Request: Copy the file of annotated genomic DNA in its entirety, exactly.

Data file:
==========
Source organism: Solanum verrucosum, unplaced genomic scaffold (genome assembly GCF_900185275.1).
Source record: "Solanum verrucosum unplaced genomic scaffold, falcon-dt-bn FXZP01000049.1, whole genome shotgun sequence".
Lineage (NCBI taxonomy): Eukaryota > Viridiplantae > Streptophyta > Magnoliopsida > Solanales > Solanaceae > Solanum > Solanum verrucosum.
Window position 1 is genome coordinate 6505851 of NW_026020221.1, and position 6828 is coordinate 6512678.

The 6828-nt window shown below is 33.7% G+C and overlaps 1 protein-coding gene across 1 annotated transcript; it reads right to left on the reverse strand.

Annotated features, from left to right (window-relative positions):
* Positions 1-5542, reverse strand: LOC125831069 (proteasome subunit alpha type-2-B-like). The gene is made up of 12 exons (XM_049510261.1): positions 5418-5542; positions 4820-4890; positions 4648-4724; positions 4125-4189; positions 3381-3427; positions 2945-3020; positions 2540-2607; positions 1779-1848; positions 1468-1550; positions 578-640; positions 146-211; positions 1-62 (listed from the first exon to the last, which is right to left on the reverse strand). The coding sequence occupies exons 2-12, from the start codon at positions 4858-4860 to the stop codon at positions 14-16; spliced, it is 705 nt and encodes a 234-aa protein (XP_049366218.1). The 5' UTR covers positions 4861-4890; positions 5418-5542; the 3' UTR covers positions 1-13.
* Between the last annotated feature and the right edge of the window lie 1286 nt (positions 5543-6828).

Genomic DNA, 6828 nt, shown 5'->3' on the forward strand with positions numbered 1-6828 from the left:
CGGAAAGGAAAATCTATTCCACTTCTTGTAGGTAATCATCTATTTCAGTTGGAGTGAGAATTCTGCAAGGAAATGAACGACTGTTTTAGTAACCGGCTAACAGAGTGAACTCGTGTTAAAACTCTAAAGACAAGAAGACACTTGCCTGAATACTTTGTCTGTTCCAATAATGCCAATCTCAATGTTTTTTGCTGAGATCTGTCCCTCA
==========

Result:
Source organism: Solanum verrucosum, unplaced genomic scaffold (genome assembly GCF_900185275.1).
Source record: "Solanum verrucosum unplaced genomic scaffold, falcon-dt-bn FXZP01000049.1, whole genome shotgun sequence".
Lineage (NCBI taxonomy): Eukaryota > Viridiplantae > Streptophyta > Magnoliopsida > Solanales > Solanaceae > Solanum > Solanum verrucosum.
Window position 1 is genome coordinate 6505851 of NW_026020221.1, and position 6828 is coordinate 6512678.

The 6828-nt window shown below is 33.7% G+C and overlaps 1 protein-coding gene across 1 annotated transcript; it reads right to left on the reverse strand.

Annotated features, from left to right (window-relative positions):
* Positions 1-5542, reverse strand: LOC125831069 (proteasome subunit alpha type-2-B-like). The gene is made up of 12 exons (XM_049510261.1): positions 5418-5542; positions 4820-4890; positions 4648-4724; positions 4125-4189; positions 3381-3427; positions 2945-3020; positions 2540-2607; positions 1779-1848; positions 1468-1550; positions 578-640; positions 146-211; positions 1-62 (listed from the first exon to the last, which is right to left on the reverse strand). The coding sequence occupies exons 2-12, from the start codon at positions 4858-4860 to the stop codon at positions 14-16; spliced, it is 705 nt and encodes a 234-aa protein (XP_049366218.1). The 5' UTR covers positions 4861-4890; positions 5418-5542; the 3' UTR covers positions 1-13.
* Between the last annotated feature and the right edge of the window lie 1286 nt (positions 5543-6828).

Genomic DNA, 6828 nt, shown 5'->3' on the forward strand with positions numbered 1-6828 from the left:
CGGAAAGGAAAATCTATTCCACTTCTTGTAGGTAATCATCTATTTCAGTTGGAGTGAGAATTCTGCAAGGAAATGAACGACTGTTTTAGTAACCGGCTAACAGAGTGAACTCGTGTTAAAACTCTAAAGACAAGAAGACACTTGCCTGAATACTTTGTCTGTTCCAATAATGCCAATCTCAATGTTTTTTGCTGAGATCTGTCCCTCA